CLALS and the Washington Office on Latin America (WOLA) convened a small group of Cuba experts to discuss the course that U.S.-Cuba relations could take now that Presidents Obama and Castro have decided to reestablish diplomatic relations. A two-page summary of conclusions – not coordinated with workshop participants – and “wildcards” that would alter events can be found here. Here are highlights:
- The two presidents are committed to using their remaining time in office – Obama until January 2017 and Castro until February 2018 – to burnish their legacies as leaders who solved an historic impasse.
- The timelines for full normalization of ties between the two countries – including political, economic and social relations – certainly will go beyond their terms in office, and the process will take time and energy beyond their offices and governments.
- The Summit of the Americas in April can be a crowning jewel to both Presidents’ efforts if issues such as civil society representation at the event can be resolved. The timing of the Summit will hold the White House’s attention for this period.
- Greater emphasis by the Obama administration on the tangible benefits to the U.S. made possible by steps toward normalization would serve it well, including formalization and expansion of bilateral cooperation in counternarcotics, counterterrorism, and environmental and health issues. The criteria for policy success should consist of benefits to the American people, rather than “helping” Cubans or facilitating “regime change” in Cuba, as the Castro government will (as any government would) remain firm that its political system is not negotiable.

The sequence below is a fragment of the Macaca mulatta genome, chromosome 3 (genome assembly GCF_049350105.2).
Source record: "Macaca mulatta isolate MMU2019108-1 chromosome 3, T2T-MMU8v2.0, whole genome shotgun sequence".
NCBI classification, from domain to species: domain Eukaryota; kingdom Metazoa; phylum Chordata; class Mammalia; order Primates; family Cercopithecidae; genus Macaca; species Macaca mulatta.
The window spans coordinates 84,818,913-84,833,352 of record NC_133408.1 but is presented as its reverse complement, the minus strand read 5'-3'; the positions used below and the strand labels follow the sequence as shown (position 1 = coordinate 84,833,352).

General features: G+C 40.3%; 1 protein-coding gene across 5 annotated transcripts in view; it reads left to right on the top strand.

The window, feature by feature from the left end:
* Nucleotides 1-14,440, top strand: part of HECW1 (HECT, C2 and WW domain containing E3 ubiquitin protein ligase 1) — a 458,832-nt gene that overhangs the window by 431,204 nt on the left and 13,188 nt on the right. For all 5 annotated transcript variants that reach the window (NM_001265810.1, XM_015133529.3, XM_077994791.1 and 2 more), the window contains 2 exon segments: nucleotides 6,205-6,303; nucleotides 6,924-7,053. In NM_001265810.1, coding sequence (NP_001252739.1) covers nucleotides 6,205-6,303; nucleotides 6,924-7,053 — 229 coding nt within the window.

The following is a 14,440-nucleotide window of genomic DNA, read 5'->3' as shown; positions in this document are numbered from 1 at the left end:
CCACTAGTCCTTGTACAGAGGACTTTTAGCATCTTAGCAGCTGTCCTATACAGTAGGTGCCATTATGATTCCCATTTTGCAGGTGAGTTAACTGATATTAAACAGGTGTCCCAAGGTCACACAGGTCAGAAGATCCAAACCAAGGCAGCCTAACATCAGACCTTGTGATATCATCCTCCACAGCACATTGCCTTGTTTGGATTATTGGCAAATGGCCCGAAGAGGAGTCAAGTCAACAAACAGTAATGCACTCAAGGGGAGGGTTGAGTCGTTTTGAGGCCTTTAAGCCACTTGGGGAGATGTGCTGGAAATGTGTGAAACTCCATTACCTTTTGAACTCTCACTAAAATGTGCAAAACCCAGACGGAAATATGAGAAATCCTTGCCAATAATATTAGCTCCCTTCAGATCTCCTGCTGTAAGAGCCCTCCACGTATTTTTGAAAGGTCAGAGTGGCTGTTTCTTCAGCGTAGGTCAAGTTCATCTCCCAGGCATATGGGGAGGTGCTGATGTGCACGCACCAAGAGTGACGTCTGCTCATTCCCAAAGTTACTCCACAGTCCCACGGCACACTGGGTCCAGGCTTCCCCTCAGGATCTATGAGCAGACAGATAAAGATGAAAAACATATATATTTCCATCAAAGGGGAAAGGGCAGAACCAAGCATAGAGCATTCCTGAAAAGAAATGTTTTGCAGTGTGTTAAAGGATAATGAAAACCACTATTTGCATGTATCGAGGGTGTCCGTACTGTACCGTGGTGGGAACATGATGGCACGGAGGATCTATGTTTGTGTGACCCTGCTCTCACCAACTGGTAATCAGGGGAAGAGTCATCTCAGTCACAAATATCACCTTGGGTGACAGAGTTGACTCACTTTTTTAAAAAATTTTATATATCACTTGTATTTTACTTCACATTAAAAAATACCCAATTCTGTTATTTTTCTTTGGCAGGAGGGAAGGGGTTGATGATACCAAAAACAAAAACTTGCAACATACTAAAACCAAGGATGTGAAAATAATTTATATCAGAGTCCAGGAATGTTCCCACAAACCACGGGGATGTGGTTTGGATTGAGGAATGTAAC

- The potential for trade will be strong enough to persuade U.S. business to press for the broadest possible implementation of the new measures and, if the Cubans can articulate a clear strategy to attract (and protect) investments, for embargo-loosening legislation in Congress.
- Potential obstacles require attention, but none appears insurmountable. Provocateurs in both countries could undertake actions intended to torpedo the normalization process. In addition, the Washington’s “democracy promotion” programs for Cuba – which are unlike any others around the world – will certainly strengthen hardliners in Havana arguing for a go-slow engagement with the U.S. With the stroke of a pen, President Obama could suspend the Bush-era program to persuade Cuban doctors to defect to the United States, a policy that hinders bilateral medical cooperation and threatens to sour talks.
- Hardliners in the U.S. Congress will continue to be rhetorically opposed to improved relations – because they oppose Cuba or Obama – but the Obama policy has plenty of running room before needing legislation to advance.
- Cuba may have limited capacity to effectively manage the various processes of change in the bilateral relationship. This may slow down the process and dictate the need to proceed sequentially rather than along many fronts at once.
- Several “wildcards” – including leadership changes – could impact the normalization process.
February 11, 2015